Restraint Used: Unknown
Instrument Rating(s): Airplane
Second Pilot Present: No
Instructor Rating(s): Airplane Multi-engine; Airplane Single-engine; Instrument Airplane
Toxicology Performed: Yes
Medical Certification: Class 1 With Waivers/Limitations
Last FAA Medical Exam: 02/07/2017
Occupational Pilot: Yes
Last Flight Review or Equivalent:
Flight Time:  25000 hours (Total, all aircraft), 150 hours (Total, this make and model) 

The pilot held an airline transport pilot certificate with airplane single- and multi-engine land ratings. He also held a flight instructor certificate with ratings for airplane single-engine, airplane multi-engine, and instrument airplane. His most recent Federal Aviation Administration (FAA) first-class airman medical certificate was issued on February 7, 2017, with the limitation, "must wear corrective lenses. " On the application form for this medical certificate, the pilot reported 25,000 total hours of flight experience and 400 hours in the previous 6 months. According to the pilot's logbooks, he had about 150 total flight hours in the accident airplane. 

Aircraft and Owner/Operator Information

Aircraft Manufacturer: PIPER
Registration: N3280M
Model/Series: PA 12 NO SERIES
Aircraft Category: Airplane
Year of Manufacture: 1947
Amateur Built: No
Airworthiness Certificate: Normal
Serial Number: 12-2136
Landing Gear Type: Tailwheel
Seats: 3
Date/Type of Last Inspection: 03/25/2017, 100 Hour
Certified Max Gross Wt.:
Time Since Last Inspection:
Engines: 1 Reciprocating
Airframe Total Time: 1735.57 Hours as of last inspection
Engine Manufacturer: LYCOMING
ELT: Installed, not activated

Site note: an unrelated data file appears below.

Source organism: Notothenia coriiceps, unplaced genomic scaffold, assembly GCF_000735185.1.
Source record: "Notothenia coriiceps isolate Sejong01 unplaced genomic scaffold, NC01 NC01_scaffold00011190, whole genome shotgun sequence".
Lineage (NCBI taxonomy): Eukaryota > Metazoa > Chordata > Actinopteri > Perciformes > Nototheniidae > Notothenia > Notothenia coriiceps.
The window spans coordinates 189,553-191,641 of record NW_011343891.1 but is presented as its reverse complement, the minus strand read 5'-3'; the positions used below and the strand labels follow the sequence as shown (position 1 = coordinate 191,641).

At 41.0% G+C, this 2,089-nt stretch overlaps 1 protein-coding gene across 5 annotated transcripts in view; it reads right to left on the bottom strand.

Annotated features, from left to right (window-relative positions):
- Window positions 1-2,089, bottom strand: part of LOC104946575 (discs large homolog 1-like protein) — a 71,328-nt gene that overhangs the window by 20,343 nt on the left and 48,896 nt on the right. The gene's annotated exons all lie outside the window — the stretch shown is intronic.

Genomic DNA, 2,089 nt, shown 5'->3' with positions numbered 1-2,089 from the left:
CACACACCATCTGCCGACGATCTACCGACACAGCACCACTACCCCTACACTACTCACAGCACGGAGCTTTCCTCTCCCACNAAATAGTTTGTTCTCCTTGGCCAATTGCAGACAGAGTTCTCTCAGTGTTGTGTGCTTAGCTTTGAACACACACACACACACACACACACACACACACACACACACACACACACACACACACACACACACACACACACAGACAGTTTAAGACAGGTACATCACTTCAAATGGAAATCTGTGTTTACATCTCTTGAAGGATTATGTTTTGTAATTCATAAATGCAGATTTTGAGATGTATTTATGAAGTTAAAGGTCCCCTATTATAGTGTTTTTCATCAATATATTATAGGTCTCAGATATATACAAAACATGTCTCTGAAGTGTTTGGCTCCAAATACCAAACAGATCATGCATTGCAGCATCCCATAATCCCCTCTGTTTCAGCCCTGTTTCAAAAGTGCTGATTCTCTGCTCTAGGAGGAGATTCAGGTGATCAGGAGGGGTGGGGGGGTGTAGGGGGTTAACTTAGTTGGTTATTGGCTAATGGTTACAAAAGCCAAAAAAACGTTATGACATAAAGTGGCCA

Engine Model/Series: O-235 SERIES
Registered Owner: On file
Rated Power: 115 hp
Operator: On file
Operating Certificate(s) Held:  None 

The three-seat, high-wing, tail-wheel-equipped, fabric-covered airplane, serial number 12-2136, was manufactured in 1947. It was powered by a 115-horsepower Lycoming O-235-C1C engine, and equipped with a two-bladed, fixed pitch Sensenich propeller. Its most recent annual inspection was completed on March 25, 2017, at which time the airplane had 1,735.57 total flight hours. 

Meteorological Information and Flight Plan

Conditions at Accident Site: Visual Conditions
Condition of Light: Day
Observation Facility, Elevation: SFB, 55 ft msl
Observation Time: 1253 EDT
Distance from Accident Site: 1 Nautical Miles
Direction from Accident Site: 292°
Lowest Cloud Condition: Clear
Temperature/Dew Point: 22°C / -3°C
Lowest Ceiling: None
Visibility:  10 Miles
Wind Speed/Gusts, Direction: Calm
Visibility (RVR):
Altimeter Setting: 30.11 inches Hg
Visibility (RVV):
Precipitation and Obscuration: No Obscuration; No Precipitation
Departure Point: Sanford, FL (SFB)
Type of Flight Plan Filed: None
Destination: Sanford, FL (SFB)
Type of Clearance: None
Departure Time: 1255 EDT
Type of Airspace: Class C